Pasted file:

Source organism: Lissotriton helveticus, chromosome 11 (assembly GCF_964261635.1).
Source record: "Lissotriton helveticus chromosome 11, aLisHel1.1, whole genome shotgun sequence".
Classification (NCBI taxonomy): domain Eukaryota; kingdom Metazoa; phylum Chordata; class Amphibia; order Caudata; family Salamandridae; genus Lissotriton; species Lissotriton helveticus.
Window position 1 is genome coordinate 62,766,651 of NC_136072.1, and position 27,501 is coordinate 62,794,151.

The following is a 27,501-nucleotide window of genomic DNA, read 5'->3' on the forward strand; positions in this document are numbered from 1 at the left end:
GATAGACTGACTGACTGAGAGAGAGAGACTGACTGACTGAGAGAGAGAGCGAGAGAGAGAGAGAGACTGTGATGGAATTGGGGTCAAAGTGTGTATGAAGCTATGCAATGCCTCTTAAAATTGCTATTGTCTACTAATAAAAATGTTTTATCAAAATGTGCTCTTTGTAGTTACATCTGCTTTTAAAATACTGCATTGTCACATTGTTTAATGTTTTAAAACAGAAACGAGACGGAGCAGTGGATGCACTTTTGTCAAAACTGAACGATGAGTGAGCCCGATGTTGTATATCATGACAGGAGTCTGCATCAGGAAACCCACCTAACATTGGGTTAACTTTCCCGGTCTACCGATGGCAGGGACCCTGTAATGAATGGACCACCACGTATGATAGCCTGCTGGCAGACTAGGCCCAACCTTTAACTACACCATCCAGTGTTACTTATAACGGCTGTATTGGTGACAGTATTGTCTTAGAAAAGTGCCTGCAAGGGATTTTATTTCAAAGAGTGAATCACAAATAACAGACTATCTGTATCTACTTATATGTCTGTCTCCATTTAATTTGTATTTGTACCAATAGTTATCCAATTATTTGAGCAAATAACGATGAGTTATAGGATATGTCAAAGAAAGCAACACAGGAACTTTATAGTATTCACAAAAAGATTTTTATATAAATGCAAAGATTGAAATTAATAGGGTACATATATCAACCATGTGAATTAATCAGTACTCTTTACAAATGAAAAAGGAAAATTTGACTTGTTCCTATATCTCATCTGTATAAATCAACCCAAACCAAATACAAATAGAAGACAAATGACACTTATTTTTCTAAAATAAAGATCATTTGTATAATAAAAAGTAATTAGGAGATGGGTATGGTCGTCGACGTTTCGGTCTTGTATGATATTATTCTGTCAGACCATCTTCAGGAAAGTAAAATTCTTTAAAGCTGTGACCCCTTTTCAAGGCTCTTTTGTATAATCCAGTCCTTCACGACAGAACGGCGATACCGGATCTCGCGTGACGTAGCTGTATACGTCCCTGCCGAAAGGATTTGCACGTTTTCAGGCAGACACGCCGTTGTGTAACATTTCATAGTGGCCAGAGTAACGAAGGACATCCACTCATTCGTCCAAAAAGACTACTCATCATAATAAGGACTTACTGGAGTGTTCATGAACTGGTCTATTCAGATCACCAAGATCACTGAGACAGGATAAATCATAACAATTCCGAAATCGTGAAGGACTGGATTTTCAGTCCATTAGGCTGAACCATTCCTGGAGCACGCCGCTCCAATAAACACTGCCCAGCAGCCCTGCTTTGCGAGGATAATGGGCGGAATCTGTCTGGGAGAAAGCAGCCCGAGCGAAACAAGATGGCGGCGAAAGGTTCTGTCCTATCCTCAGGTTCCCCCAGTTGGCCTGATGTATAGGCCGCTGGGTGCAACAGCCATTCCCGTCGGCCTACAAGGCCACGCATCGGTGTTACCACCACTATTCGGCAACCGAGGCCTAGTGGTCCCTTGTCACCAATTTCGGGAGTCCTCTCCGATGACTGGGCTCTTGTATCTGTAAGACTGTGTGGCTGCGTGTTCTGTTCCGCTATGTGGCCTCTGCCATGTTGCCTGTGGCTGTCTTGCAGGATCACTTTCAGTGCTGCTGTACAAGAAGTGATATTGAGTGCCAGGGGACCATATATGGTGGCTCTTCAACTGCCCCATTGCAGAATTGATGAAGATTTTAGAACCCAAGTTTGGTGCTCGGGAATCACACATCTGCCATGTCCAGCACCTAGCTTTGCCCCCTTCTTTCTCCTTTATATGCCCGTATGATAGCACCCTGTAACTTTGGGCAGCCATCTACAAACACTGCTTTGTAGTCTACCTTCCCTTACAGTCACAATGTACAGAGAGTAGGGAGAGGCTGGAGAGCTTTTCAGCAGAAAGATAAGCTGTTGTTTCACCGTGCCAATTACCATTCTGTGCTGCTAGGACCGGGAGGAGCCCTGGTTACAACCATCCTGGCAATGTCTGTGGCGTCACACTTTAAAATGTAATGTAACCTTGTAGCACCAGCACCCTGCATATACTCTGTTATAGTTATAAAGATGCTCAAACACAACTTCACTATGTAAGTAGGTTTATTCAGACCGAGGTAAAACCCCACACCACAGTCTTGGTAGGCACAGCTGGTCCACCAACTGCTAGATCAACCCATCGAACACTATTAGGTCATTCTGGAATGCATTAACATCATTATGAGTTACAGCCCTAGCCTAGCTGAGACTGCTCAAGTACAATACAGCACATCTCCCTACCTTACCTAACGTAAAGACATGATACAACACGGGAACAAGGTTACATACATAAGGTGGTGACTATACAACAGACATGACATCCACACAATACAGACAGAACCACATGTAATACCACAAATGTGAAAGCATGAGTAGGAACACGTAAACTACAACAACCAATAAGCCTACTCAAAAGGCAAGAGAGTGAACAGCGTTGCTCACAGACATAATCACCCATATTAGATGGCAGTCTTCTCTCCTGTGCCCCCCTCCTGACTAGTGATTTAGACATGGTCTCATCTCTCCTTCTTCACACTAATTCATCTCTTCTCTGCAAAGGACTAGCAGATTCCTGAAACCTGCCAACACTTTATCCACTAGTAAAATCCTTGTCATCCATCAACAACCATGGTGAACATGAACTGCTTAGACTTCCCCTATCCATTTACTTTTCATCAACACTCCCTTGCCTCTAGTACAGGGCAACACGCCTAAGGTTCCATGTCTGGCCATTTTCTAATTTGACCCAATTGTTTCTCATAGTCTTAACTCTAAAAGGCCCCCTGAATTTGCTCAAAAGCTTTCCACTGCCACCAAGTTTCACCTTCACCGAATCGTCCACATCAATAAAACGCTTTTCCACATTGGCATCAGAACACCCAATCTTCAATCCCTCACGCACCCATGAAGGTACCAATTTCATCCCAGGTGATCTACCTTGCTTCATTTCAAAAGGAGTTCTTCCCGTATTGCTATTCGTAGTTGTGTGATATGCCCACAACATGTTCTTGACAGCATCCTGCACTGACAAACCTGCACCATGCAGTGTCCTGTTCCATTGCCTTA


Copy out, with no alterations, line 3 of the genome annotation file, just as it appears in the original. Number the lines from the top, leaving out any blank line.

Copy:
Classification (NCBI taxonomy): domain Eukaryota; kingdom Metazoa; phylum Chordata; class Amphibia; order Caudata; family Salamandridae; genus Lissotriton; species Lissotriton helveticus.